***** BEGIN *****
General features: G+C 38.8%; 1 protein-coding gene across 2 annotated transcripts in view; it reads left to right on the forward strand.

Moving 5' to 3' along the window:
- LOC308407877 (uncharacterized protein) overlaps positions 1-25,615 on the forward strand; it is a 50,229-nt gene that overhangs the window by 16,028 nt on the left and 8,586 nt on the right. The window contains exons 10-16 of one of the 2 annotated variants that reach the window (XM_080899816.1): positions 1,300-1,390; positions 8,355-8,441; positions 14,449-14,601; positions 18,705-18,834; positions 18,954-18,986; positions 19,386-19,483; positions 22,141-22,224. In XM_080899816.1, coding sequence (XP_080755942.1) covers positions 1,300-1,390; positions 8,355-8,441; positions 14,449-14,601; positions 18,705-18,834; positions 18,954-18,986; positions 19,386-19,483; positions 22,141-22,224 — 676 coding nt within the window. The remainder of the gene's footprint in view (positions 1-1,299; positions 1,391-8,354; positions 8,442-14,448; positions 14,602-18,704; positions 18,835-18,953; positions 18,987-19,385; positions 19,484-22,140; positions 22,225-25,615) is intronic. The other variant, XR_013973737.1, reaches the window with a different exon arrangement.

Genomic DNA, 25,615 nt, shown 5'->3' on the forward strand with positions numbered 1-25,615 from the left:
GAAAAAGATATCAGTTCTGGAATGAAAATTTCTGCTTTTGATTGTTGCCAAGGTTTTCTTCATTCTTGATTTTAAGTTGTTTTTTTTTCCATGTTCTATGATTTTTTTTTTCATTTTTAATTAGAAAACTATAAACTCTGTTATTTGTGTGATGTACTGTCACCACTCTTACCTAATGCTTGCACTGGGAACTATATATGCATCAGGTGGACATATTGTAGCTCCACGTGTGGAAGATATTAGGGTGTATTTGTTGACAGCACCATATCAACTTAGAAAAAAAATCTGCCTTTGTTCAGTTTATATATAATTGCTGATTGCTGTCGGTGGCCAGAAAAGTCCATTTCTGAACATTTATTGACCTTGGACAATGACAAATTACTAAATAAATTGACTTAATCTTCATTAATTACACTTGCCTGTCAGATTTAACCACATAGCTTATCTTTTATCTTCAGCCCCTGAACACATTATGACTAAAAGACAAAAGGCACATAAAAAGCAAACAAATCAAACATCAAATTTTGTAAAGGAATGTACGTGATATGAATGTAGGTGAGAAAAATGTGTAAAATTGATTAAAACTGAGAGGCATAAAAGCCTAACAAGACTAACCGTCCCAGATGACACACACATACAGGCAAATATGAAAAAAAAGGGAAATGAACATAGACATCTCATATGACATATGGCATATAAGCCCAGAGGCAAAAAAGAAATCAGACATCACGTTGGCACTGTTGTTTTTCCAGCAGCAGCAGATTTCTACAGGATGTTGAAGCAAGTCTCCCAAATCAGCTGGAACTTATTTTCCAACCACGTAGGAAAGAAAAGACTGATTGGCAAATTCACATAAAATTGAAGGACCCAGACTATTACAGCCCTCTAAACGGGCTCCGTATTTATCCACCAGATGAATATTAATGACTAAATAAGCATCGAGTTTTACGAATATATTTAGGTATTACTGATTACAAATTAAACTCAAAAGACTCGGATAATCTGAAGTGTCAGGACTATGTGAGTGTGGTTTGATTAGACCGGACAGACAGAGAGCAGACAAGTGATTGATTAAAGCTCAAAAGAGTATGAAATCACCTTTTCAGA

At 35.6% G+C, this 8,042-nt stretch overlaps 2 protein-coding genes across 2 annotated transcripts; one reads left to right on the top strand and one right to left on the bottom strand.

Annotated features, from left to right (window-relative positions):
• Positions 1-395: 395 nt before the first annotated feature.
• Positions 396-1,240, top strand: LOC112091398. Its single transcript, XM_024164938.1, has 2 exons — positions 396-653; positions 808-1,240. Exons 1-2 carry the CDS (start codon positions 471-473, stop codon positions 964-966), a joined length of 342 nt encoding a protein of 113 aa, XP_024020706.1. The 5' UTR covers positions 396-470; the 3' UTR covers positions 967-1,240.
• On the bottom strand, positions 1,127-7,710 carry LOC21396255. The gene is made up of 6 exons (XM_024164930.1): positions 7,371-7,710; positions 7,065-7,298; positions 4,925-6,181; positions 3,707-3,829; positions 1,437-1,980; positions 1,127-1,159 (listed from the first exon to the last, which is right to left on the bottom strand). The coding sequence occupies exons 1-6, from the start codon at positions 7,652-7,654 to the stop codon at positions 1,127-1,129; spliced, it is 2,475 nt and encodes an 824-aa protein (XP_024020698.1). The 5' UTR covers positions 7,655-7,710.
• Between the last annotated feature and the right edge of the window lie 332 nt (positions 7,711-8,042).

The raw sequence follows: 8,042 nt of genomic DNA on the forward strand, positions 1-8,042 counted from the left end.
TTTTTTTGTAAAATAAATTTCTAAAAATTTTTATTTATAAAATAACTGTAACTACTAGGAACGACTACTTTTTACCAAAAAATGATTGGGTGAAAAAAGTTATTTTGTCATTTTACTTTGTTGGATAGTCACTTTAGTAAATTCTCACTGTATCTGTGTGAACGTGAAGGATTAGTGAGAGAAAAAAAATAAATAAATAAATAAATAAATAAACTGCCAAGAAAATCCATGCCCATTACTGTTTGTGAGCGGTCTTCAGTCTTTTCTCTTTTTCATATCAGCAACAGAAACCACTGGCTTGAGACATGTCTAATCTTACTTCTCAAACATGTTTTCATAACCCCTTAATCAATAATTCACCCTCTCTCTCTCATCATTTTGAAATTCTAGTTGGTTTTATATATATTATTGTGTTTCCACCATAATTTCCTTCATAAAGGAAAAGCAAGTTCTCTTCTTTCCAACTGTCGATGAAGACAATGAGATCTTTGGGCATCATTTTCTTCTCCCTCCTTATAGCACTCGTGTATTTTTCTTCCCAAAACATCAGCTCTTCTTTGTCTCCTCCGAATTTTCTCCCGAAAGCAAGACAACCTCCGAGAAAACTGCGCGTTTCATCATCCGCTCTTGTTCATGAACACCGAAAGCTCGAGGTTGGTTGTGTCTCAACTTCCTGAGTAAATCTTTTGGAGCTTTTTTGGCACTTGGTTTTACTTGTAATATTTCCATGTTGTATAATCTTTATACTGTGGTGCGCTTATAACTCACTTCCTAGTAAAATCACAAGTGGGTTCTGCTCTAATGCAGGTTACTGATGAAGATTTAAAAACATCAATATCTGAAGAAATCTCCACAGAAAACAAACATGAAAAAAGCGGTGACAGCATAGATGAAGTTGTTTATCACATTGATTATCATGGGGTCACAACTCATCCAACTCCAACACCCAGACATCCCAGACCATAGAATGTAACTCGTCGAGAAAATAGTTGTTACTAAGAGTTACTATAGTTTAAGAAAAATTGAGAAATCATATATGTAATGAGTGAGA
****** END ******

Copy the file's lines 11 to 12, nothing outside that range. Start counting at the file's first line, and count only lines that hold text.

• Between the last annotated feature and the right edge of the window lie 332 nt (positions 7,711-8,042).

The raw sequence follows: 8,042 nt of genomic DNA on the forward strand, positions 1-8,042 counted from the left end.